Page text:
Finally, we should say a word about our use of terminology. It is our experience that many of the terms in widespread use in this field are subject to a variety of different interpretations, and that communication suffers badly as a result (examples seem superfluous--you can surely provide plenty of your own). While we have not deliberately used familiar terms in unfamiliar ways, therefore, we have nevertheless found it necessary to introduce our own terminology in certain places. We apologize if this fact causes you any unnecessary difficulties.

Intended Readership

Who should read this book? Well, in at least one sense the book is definitely not self-contained--it does assume you are professionally interested in database technology and are therefore reasonably familiar with classical database theory and practice. However, we have tried to define and explain, as carefully as we could, any concepts that might be thought novel; in fact, we have done the same for several concepts that really should not be novel at all but do not seem to be as widely understood as they ought to be ("candidate key" is a case in point). Thus, we have tried to make the book suitable for both reference and tutorial purposes, and we have indicated clearly those portions of the book that are more formal in style and are provided primarily for reference.

Our intended audience is, therefore, just about anyone with a serious interest in database technology, including but not limited to the following:

  • Database language designers and standardizers
  • DBMS product implementers and other vendor personnel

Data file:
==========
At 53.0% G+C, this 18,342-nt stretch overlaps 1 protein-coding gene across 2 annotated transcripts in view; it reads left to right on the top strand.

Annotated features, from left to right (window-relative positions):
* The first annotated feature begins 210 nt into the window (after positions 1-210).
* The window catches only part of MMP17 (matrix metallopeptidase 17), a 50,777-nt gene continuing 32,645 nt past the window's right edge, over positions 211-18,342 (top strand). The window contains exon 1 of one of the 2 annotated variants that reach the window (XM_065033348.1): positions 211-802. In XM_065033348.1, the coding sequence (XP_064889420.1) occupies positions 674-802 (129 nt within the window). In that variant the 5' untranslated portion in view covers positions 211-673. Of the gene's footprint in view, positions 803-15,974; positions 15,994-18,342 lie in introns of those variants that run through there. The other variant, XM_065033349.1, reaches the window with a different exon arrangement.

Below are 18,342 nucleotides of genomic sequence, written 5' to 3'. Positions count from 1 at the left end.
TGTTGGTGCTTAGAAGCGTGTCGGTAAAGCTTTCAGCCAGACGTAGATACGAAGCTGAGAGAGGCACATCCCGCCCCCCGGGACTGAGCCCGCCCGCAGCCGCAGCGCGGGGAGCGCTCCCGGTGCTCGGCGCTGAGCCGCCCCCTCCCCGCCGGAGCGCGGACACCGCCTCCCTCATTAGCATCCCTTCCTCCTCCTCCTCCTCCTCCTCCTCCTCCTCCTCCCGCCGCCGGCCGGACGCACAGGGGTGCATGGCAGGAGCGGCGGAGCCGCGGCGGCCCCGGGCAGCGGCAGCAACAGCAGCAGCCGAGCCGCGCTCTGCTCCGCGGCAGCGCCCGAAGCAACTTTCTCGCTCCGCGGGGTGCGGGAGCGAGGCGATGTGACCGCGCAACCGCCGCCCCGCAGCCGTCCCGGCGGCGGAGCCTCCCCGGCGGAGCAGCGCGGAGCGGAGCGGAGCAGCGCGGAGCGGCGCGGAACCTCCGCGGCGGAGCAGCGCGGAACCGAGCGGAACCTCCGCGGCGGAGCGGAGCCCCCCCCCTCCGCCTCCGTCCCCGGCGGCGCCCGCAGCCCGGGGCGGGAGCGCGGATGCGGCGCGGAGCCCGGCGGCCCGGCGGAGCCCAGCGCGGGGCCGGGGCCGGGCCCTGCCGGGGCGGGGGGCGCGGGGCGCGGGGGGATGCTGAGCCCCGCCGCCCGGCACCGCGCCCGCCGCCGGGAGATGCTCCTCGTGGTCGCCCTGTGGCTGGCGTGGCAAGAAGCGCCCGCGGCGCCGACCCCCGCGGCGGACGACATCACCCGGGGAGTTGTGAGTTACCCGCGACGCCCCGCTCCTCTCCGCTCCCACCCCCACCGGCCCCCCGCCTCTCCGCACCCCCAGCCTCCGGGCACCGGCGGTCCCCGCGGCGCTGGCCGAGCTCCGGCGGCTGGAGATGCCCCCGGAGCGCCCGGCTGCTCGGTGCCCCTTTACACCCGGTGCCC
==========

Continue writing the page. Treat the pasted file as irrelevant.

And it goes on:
• Data and database administrators
  • Information modelers and database designers
  • Database application designers and implementers
  • Computer science professors specializing in database issues
  • Database students, both graduate and undergraduate
  • People responsible for DBMS product evaluation and acquisition
  • People interested in any aspect of the "objects vs. relations" controversy, including especially anyone who might be involved in object/relational systems
  • People interested in type theory and the topic of type inheritance
  • For academic readers in particular (students as well as teachers), we should add that what we have tried to do is present the foundations of the database field in a way that is clear, precise, correct, and uncluttered by the baggage--not to mention mistakes--that usually (and regrettably) seem to accompany commercial implementations. Thus, we believe the book provides an opportunity to acquire a firm understanding of that crucial foundation material, without being distracted by irrelevancies. Perhaps we should say too that we believe there are several interesting (and, we hope, self-evident) research projects lurking just below the surface of certain portions of the material.


First of all, we are delighted to be able to acknowledge all of the numerous friends and colleagues who, over the past several years, have given encouragement, participated in discussions, and offered comments (both written and oral) on various drafts of The Third Manifesto or portions thereof: John Andrews, Tanj Bennett, Charley Bontempo, Declan Brady, Bob Brown, Rick Cattell, Linda DeMichiel, Vincent Dupuis, Bryon Ehlmann, Mark Evans, Ron Fagin, Oris Friesen, Ric Gagliardi, Ray Gates, Mikhail Gilula, Zaid Holmin, Michael Jackson, Achim Jung, John Kneiling, Adrian Larner, Bruce Lindsay, David Livingstone, Albert Maier, Carl Mattocks, Nelson Mattos, David McGoveran, Roland Merrick, Serge Miranda, Jim Panttaja, Mary Panttaja, Fabian Pascal, Ron Ross, Arthur Ryman, Alan Sexton, Mike Sykes, Stephen Todd, Rick van der Lans, Anton Versteeg, and Fred Wright (and we apologize if we have inadvertently omitted anyone from this list). We would also like to acknowledge the many conference and seminar attendees, far too numerous to mention individually, who have expressed support for the ideas contained herein.